I am struggling to co-parent with my ex. I tried for years to keep the communication open, positive, and productive. I engaged in countless, nonsense communications with my ex to keep in touch with our children as I feared that the ex would cut me out of our children lives.

But I am a parent too. I parental responsibility and my ex can keep up causing issues but I have the right to be involved in our children’s lives. This year I finally secured a court order.I hoped that things would become easier but they didn’t. The ex continuous to engage in toxic behaviours such as:

• Intervenes and limits the communication between me and our children.
• Tells lies, badmouths and belittles me in front of our children.
• Speaks poorly about my family.
• Undermines my authority.
• Disregards the court order — visitations and contact arrangements.

I’ve realized it’s nearly impossible to to co-parent with a toxic parent who does the above things. Co-parenting is teamwork. It’s a mutual effort to do things in the best interest of the child.

But I understood after few years what I can do to protect myself and our children:

“I got a court order.”

You can’t negotiate with terrorists. You need to have a plan and know what you want to accomplish. Go before a judge with a plan, ask for visitations, create the timetable when and where you will be seeing your child. Add also online contact — phone communication. How the ex should keep you up to date with school issues, medical emergencies or anything else related to the child. Keep the communication in one place, ideally via email. If she the ex-partner starts making mistakes and creates issues, you can take them back to court. Get the most detailed court order that you can.


The best thing you can do is wait: wait for your ex to mix up the court arrangements, show hostility, forget to pick up the child. You should also wait for your child to grow older to be able to make their mind of their own. Waiting doesn’t mean giving up — on the contrary, waiting means being there for your children when they need you and they will need you very soon.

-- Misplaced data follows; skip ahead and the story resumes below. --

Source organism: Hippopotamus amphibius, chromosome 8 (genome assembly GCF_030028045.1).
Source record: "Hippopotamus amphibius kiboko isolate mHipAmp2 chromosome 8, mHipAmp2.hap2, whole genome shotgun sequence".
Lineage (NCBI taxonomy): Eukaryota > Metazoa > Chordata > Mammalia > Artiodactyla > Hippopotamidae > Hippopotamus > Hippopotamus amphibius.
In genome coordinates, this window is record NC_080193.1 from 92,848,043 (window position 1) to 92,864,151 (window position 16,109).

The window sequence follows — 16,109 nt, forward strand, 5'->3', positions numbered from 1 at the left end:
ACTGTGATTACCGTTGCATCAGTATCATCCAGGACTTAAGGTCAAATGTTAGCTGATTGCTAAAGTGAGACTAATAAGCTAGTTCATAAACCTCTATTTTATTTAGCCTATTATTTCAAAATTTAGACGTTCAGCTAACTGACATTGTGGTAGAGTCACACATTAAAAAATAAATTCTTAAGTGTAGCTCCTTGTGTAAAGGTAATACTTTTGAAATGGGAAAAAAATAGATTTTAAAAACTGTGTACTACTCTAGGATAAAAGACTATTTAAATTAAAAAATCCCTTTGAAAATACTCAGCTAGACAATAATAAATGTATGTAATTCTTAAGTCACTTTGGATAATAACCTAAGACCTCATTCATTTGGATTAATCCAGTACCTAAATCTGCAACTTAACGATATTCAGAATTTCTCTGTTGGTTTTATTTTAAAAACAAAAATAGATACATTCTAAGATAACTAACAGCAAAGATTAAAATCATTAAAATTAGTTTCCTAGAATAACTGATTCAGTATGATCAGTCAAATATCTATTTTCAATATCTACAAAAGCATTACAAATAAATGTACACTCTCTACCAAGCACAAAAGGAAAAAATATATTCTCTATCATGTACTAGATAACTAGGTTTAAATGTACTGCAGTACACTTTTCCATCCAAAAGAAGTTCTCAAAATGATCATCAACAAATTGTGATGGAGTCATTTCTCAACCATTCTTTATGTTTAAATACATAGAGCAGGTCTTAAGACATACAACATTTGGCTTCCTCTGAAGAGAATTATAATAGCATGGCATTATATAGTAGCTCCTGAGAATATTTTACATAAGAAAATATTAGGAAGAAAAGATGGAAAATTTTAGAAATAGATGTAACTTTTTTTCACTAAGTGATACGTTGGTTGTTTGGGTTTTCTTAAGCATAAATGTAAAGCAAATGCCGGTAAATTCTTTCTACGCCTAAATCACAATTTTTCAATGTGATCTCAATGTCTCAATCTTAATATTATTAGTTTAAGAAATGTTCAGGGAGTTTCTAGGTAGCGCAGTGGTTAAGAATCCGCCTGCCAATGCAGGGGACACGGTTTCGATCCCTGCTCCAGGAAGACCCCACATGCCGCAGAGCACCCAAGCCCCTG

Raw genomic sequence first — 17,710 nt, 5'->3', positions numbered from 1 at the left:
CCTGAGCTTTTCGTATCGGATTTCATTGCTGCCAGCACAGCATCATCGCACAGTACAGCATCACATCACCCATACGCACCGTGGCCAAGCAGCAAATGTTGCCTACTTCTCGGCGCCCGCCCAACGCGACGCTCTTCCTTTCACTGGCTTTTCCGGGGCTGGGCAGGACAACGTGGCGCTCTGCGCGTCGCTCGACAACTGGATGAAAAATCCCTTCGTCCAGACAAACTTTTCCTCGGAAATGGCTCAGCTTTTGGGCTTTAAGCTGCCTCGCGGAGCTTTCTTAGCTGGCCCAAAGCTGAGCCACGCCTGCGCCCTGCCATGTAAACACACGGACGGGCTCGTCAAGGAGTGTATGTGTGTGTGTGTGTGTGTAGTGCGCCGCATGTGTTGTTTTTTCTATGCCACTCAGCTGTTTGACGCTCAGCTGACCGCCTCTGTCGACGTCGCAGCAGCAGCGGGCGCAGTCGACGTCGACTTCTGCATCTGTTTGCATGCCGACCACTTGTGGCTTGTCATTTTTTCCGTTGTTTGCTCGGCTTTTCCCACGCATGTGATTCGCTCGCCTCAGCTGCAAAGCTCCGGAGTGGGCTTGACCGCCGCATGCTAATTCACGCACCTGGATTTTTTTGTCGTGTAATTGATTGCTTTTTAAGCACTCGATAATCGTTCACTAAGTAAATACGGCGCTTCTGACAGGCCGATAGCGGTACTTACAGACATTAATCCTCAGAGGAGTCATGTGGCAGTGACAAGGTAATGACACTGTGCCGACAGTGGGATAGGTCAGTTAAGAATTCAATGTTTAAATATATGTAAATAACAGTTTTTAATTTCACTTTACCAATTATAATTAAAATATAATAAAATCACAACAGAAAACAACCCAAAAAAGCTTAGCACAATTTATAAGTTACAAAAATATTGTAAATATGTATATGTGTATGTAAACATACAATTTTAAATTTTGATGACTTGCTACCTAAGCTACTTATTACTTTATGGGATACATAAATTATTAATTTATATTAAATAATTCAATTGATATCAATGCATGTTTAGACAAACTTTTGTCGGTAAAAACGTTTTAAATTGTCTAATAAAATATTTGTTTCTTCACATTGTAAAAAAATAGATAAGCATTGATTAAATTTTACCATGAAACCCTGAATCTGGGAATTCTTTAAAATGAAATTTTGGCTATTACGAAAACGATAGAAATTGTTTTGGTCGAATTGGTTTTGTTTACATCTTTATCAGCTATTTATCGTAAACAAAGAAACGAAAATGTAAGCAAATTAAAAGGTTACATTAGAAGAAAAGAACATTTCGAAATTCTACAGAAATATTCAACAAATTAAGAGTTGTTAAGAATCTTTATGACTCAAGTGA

That’s why keeping your distance and focusing on building your life for you and your children is the best thing I and you can and should do.

“In the Meantime, Live Your Life”

I can’t change your ex. I did all you could. Now I need to focus on myself — this way you I am helping my child. I took time for myself and to improve my mental health, sought therapy. Every time I come by to pick up children — I come with the biggest smile.

“Keep The Focus On Your Children.”

I call, text and am present in my children’s life. Even if my ex hides the phone and tries to cut contact I have the evidence that every day I texted your children goodnight. One day you I will be able to show all of these messages to my kids.One day, my children will come back to me because they won’t stay children forever. From now on I only focus on today and tomorrow, for my children.